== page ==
It is taken for granted that others rub us up the wrong way and the best one can hope for is occasionally meeting someone who rubs us up the right way. In Old Masters, the narrator seems tolerated by the music critic, Reger, who has been going for thirty years to look at the same Tintoretto painting: the narrator is someone Reger doesn't share his thoughts with; he offloads them upon him. As Reger talks about the numerous things he hates, so our narrator dutifully listens, hanging off his every word like a man condemned. He is incarcerated in another man's thinking but it is as though Reger's claustrophobic loathing of life is still better than leaving the narrator in the agoraphobia of the world. One doesn't sense the narrator Atzbacher would wish to be anywhere else; that Reger is the best teacher he could hope for, a person to whom one can respectfully listen. "I myself had these dreadful unscrupulous teachers, and again, in turn, urban teachers and rural teachers, and I was ruined by them well into mid-life..." It doesn't mean that a conversation takes place between Reger and Aztbacher but at least Aztbacher believes that Reger's opinions aren't those of the state. "They gave me nothing but the repulsiveness of the state and of a world marked by that state." "When Reger says "I slipped into art to get away from life, that is how I might put it. I sneaked off into art, he said....These people who, like me, basically really hate the world, sneak off from one moment to the next from the world they hate and into art which is totally apart from that hated world" it seems a whole lot better to accept Reger's views than those of his repugnant teachers. Clearly, Atzbacher doesn't dislike Reger (perhaps even worships him), but Bernhard doesn't suggest at all a meeting of equals. Reger gets to say what is on his mind and Atzbacher proves receptive. There need be no scene because Atzbacher is sympathetic to his views; clearly, in Cutting Timber Jeannie isn't sympathetic to the actor's and the actor to Jeannie's. When two people start to offer the unmentionable, a scene erupts. When one person speaks the unmentionable to another who wants to hear it, a friendship develops.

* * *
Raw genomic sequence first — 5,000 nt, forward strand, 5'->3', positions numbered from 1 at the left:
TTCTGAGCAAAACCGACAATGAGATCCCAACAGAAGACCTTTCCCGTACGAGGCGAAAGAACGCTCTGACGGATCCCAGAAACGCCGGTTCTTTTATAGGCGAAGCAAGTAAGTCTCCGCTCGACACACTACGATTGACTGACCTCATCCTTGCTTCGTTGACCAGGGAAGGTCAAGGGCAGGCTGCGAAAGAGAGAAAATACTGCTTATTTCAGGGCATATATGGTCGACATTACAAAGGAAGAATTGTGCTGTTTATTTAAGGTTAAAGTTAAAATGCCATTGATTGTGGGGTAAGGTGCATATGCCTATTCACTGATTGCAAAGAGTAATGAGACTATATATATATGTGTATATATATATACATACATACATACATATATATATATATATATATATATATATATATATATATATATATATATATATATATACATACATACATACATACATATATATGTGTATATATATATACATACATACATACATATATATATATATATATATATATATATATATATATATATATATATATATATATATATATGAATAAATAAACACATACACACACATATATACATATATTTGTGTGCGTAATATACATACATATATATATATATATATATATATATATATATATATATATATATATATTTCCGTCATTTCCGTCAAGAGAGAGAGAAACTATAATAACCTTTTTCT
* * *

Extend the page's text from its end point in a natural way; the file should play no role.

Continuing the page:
There need be nothing mysterious or ineffable about such friendships no matter how odd the participants in them happen to be. In Wittgenstein's Nephew, the friendship between the narrator and the title character is augmented by a shared stay in an institution: the narrator is there with a lung condition; the titular character after a mental episode. "I did not regard [this] as a coincidence. But neither did I interpret any great mystery into that fact. I, in the Hermann Pavilion, was thinking that my friend Paul was not in the Ludwig Pavilion, and for that reason I was not alone." In contrast, Handke tends to emphasise the mystery, to see in a moment the opportunity to go beyond the contours of self. "First, she looked out at the fields through the plate glass front; then at the hat in my hand as though this were a prearranged sign of recognition; and, last, into my eyes. It was a two-way glance that nothing could cancel out, though after it we blinked into empty space as if something terrifying had happened." (Across) Instead for Bernhard friendships are often affinities of the morose, the self-despairing, the self-loathing. In The Loser, the narrator and Wertheimer are forever bound (until Wertheimer takes his life) by realising their musical limitations in the face of meeting and befriending a fictionalised Glenn Gould after he had turned up in Vienna many years earlier. They are gifted musicians but Gould is a genius and meeting him ruins their self-belief. "...If only we hadn't run into Glenn, Wertheimer said. If only the name Horowitz had meant nothing to us. If only we had never gone to Salzburg! he said. We caught up with death in that city by studying with Horowitz and meeting Glenn." In Cutting Timber, the Ibsen play that the actor appears in, The Wild Duck, there is a line "If you take away the life-lie from an average person, then you also take away their happiness." The narrator and Wertheimer were not quite average people but they were not musicians of genius and meeting Gould revealed their relative mediocrity: they couldn't sustain their life-lie. The friendship is developed out of that awareness; the realisation that they are forever in Gould's shadow and any attempt to resist that reality would be to once again fall into the life-lie as the narrator and Wertheimer whittle away their existence without purpose, both with money to burn due to hefty inheritances. For decades, Gould is the marker of their mediocrity even if in other circumstances, if they had never met the great Canadian pianist, they might have had entirely successful musical careers and accepted the life-lie without too much dissatisfaction. Their 'un-genius' need not have been revealed. But meeting Gould brings out a self-dissatisfaction that can never be conquered: the narrator devotes himself to a philosophical text that he never completes, and Wertheimer to the human sciences which he never seems to understand. It is a friendship predicated on defeat but a friendship nevertheless.